From: Padraig Brady (padraig at domain antefacto.com)
Date: Wed 02 May 2001 - 15:16:44 IST
I was wondering about this myself lately.
It think it's cos they can push data to you at any
time. "Ordinary" devices must be proactively opened
and read()/write() done, whereas data can arrive
at a network interface at any time, and it's not
necessarily destined for a particular process. I.E.
the kernel must respond to pings etc. independent
of any process. It must also mux data from one
interface to many processes. To me a socket() is
associated with a process and is on the same level
as a device in /dev, and in fact is in the filesystem
It might be interesting to look at domain how plan9 is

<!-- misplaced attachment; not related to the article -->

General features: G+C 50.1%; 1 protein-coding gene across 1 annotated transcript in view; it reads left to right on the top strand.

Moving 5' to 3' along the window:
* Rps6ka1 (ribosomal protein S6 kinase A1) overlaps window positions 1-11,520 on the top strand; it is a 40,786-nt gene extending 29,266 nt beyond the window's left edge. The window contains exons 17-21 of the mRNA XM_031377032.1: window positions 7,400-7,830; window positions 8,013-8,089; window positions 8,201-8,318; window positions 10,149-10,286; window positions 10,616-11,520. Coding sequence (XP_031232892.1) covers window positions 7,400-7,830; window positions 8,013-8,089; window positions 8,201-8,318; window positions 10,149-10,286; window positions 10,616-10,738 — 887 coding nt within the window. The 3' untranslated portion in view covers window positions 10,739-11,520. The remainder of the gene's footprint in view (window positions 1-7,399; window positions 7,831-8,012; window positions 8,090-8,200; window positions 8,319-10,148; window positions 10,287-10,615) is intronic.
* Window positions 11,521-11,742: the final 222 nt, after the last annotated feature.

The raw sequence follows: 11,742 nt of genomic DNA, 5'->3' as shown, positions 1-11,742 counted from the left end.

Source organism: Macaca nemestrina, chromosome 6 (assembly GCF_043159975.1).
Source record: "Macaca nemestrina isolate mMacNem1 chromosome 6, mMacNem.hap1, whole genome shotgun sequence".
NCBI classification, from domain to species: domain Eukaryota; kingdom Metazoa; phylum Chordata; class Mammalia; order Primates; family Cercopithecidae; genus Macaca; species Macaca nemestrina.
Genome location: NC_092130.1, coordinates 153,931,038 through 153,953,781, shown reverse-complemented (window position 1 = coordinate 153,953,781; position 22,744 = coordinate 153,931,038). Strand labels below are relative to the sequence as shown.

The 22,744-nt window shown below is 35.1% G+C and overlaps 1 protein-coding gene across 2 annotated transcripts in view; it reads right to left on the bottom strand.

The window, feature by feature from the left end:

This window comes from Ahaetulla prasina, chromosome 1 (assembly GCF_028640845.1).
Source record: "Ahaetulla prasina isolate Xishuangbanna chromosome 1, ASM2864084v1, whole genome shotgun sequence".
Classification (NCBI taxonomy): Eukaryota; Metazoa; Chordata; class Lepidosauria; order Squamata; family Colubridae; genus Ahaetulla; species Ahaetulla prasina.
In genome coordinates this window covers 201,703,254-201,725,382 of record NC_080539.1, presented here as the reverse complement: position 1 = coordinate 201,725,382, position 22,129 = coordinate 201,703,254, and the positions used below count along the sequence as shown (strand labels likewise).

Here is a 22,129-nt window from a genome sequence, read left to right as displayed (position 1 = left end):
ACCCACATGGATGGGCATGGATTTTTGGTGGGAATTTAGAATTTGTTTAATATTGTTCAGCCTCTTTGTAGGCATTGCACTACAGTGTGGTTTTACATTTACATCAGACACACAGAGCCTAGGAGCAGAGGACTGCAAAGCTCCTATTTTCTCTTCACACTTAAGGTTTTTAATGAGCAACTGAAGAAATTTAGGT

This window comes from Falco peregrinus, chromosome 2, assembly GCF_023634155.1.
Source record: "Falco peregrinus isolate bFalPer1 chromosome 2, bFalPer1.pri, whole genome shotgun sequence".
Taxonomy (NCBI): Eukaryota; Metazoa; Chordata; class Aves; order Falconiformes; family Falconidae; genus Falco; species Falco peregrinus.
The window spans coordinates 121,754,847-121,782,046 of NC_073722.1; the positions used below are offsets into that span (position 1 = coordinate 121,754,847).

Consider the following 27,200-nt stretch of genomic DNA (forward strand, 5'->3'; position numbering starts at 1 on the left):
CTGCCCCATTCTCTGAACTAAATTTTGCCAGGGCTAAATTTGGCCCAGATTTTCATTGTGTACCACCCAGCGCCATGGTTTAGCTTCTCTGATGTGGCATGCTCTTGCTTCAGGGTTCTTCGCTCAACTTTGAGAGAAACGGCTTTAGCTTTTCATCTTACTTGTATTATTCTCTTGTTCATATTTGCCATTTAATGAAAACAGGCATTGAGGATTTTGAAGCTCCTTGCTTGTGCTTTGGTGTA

organised in this regard, and basically it's a effort
to clean up UNIX and enforce the "everything" is
a file idea.
kevin lyda wrote:
> ok, why are network devices special under linux/unix? why isn't
> there a /dev/eth0? "interfaces" have their own special namespace,
> completely separate from every other namespace. why?
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